6 Marines and 1 sailor from Camp Lejeune killed in plane crash

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7 of the 16 aboard who perished in Monday's plane crash were from Camp Lejeune.

A military plane that departed from Marine Corps Air Station Cherry Point in North Carolina crashed Monday in Mississippi's Delta region, killing at least 16 people.

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In a news release Tuesday afternoon, the Marine Corps said six Marines and a sailor from Camp Lejeune were among the dead.

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Officials hold a news conference on the deadly Marine plane crash that originated from NC.



A Cherry Point spokesperson told ABC11 the plane stopped in North Carolina to pick up supplies and personnel. It was a KC-130T from Marine Aerial Refueling and Transport Squadron (VMGR) 452, Marine Air Group-49, 4th Marine Aircraft Wing, Marine Forces Reserve based out of New York.

Leflore County Emergency Management Agency Director Frank Randle told reporters at a late Monday briefing that 16 bodies had been recovered after the KC-130 spiraled into the ground about 85 miles north of Jackson in the Mississippi Delta.

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Seven service members (6 Marines and 1 Navy Corpsman) were part of Marine Corps Forces Special Operations Command (MARSOC) said Maj. Nick Mannweiler, public affairs officer for MARSOC.

These seven MARSOC service members were from the elite 2d Marine Raider Battalion based in Camp Lejeune. They were part of a 14-person team that was headed to Yuma, Ariz., for routine pre-deployment training.

The other seven arrived in Yuma the day prior to the crash to set up. The seven service members on board the KC-130 that went down Monday were the second half of the team, coming out with cargo, body armor, radios, weapons, and small-arms ammunition.

Mannweiler described MARSOC as a close, tight-knit community that is really feeling the loss of these seven service members. MARSOC, totaling 2,742 people, is the smallest component of U.S. Special Operations Command.



The crew and passengers consisted of 15 Marines and one Navy Corpsman. The identities are still being withheld to allow time for their loved ones to be notified. Cherry Point officials confirm to ABC11 that CPMCAS has no information indicating any Cherry Point Marines were on the plane.

According to Marine Corps officials, the Federal Aviation Administration contacted the Marine Corps when the aircraft disappeared from air traffic control radar over Mississippi.

Officials said the squadron was "supporting a requirement to transport personnel and equipment from there to Naval Air Field El Centro, California."

Equipment on board included various small arms ammunition and personal weapons. An Explosive Ordnance Disposal team is at the scene as a safety precaution.

Mississippi Gov. Phil Bryant is warning people to not remove debris from the area where the plane crashed.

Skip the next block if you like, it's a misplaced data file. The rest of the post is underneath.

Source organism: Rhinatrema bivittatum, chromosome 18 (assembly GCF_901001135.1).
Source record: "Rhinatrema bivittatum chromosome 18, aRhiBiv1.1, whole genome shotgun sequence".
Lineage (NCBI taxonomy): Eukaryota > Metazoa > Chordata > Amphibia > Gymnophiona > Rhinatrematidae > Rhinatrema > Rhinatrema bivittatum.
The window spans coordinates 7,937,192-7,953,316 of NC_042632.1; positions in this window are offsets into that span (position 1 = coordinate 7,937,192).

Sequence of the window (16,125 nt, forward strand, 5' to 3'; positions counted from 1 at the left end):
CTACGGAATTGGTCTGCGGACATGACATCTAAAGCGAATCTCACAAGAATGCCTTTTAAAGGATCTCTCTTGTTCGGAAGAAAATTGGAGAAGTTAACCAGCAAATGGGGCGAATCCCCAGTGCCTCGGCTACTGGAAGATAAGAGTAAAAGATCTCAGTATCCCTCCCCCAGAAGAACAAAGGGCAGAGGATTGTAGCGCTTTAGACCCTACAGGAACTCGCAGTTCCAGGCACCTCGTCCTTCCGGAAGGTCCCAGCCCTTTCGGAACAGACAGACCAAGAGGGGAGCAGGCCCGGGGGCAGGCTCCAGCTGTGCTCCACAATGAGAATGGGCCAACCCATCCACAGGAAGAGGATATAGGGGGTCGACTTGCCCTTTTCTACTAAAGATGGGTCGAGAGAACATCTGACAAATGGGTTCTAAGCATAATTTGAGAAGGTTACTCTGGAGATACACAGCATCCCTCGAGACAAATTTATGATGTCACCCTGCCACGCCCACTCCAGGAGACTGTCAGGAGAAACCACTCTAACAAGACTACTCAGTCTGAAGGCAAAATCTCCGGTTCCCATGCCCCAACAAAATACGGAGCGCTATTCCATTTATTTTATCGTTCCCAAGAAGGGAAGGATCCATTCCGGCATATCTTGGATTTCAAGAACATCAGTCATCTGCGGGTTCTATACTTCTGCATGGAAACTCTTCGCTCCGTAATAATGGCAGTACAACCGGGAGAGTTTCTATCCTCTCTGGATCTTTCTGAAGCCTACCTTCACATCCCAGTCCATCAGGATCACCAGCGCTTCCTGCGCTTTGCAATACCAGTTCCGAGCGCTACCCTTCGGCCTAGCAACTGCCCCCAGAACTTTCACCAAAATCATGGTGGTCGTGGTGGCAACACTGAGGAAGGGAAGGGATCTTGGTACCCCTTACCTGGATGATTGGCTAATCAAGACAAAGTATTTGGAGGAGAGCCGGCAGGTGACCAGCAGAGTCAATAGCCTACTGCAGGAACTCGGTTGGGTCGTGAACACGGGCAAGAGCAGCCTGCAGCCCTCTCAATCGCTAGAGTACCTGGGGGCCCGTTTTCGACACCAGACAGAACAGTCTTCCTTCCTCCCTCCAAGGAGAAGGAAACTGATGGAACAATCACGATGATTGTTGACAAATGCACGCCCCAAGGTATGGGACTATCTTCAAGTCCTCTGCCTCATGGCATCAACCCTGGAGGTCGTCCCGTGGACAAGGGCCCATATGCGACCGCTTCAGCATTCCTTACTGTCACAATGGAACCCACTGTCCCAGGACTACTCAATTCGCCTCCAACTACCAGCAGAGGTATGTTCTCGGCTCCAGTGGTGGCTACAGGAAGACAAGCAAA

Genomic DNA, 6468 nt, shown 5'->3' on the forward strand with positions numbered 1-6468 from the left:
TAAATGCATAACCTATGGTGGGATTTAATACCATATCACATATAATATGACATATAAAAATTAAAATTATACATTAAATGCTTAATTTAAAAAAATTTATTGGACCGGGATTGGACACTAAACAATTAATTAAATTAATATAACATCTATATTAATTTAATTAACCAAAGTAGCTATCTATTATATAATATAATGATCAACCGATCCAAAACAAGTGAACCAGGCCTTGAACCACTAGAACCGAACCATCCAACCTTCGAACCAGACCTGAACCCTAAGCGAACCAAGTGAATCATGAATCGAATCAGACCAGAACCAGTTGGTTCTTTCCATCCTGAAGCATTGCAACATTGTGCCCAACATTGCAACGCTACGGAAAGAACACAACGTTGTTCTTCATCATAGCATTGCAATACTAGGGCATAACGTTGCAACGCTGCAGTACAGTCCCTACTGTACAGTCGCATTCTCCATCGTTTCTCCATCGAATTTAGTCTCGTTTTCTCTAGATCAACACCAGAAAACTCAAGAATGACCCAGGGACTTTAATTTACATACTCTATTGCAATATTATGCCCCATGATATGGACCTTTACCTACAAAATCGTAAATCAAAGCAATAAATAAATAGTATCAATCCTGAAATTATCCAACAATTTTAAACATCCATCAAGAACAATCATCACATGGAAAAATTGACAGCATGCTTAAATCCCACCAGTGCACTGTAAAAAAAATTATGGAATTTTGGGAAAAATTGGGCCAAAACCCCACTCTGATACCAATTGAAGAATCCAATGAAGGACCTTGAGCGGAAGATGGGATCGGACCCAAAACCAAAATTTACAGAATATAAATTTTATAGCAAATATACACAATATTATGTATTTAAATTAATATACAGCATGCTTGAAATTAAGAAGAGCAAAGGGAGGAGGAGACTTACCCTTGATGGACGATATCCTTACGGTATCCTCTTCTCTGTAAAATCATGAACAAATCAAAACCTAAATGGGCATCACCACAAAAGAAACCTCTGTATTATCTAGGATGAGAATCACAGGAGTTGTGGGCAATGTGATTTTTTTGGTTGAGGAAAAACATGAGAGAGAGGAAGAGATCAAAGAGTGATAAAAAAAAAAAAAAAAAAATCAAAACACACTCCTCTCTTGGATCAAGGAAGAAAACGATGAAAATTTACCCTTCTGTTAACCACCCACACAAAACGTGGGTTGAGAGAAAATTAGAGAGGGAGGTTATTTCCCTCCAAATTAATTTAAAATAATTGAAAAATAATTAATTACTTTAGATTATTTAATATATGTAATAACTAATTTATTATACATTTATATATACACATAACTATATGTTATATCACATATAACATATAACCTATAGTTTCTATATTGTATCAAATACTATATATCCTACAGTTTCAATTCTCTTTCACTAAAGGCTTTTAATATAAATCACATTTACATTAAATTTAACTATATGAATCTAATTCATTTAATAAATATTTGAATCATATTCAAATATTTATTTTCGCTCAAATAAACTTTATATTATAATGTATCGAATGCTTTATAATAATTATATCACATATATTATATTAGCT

Bryant, in statements Tuesday on Twitter, said law enforcement authorities have received reports that items are being taken from the crash site. Debris from the KC-130 that crashed Monday is scattered for miles.

Sheriff's deputies and state troopers have been trying to control access to sites, but the broad area and number of roads makes that difficult.

Bryant asked people to stay away and turn debris over to authorities. He warns that anyone taking something could be prosecuted.

Andy Jones said he was working on his family's catfish farm just before 4 p.m. when he heard a boom and looked up to see the plane corkscrewing downward with one engine smoking.

"You looked up and you saw the plane twirling around," he said. "It was spinning down."

Jones said the plane hit the ground behind some trees in a soybean field, and by the time he and other reached the crash site, fires were burning too intensely to approach the wreckage. The force of the crash nearly flattened the plane, Jones said.

"Beans are about waist-high, and there wasn't much sticking out above the beans," he said.

Jones said a man borrowed his cellphone to report to authorities that there were bodies across U.S. Highway 82, more than a mile from the crash site.

Greenwood Fire Chief Marcus Banks told the Greenwood Commonwealth that debris from the plane was scattered in a radius of about 5 miles.

Jones said firefighters tried to put out the fire at the main crash site but withdrew after an explosion forced them back. The fire produced towering plumes of black smoke visible for miles across the flat region and continued to burn after dusk, more than four hours after the crash.

Aerial pictures taken by WLBT-TV showed the skeleton of the plane burning strongly.

The plane could be seen burning and producing large clouds of black smoke from Highway 82.

"It was one of the worst fires you can imagine," Jones said. He said the fire was punctuated by the pops of small explosions.

The cause of the crash is unknown at this time and remains under investigation.

The KC-130T model dates to 1983. It is only being used by the reserve unit at Cherry Point. All other military, including USAF, uses the newer KC-130J model.

The last operational fatality was Staff Sgt. Louis F. Cardin who died March 19, 2016. He belonged to Battalion Landing Team 2/6 (2nd Battalion 6th Marine Regiment) of the 26th Marine Expeditionary Unit.

The Associated Press contributed to this report.

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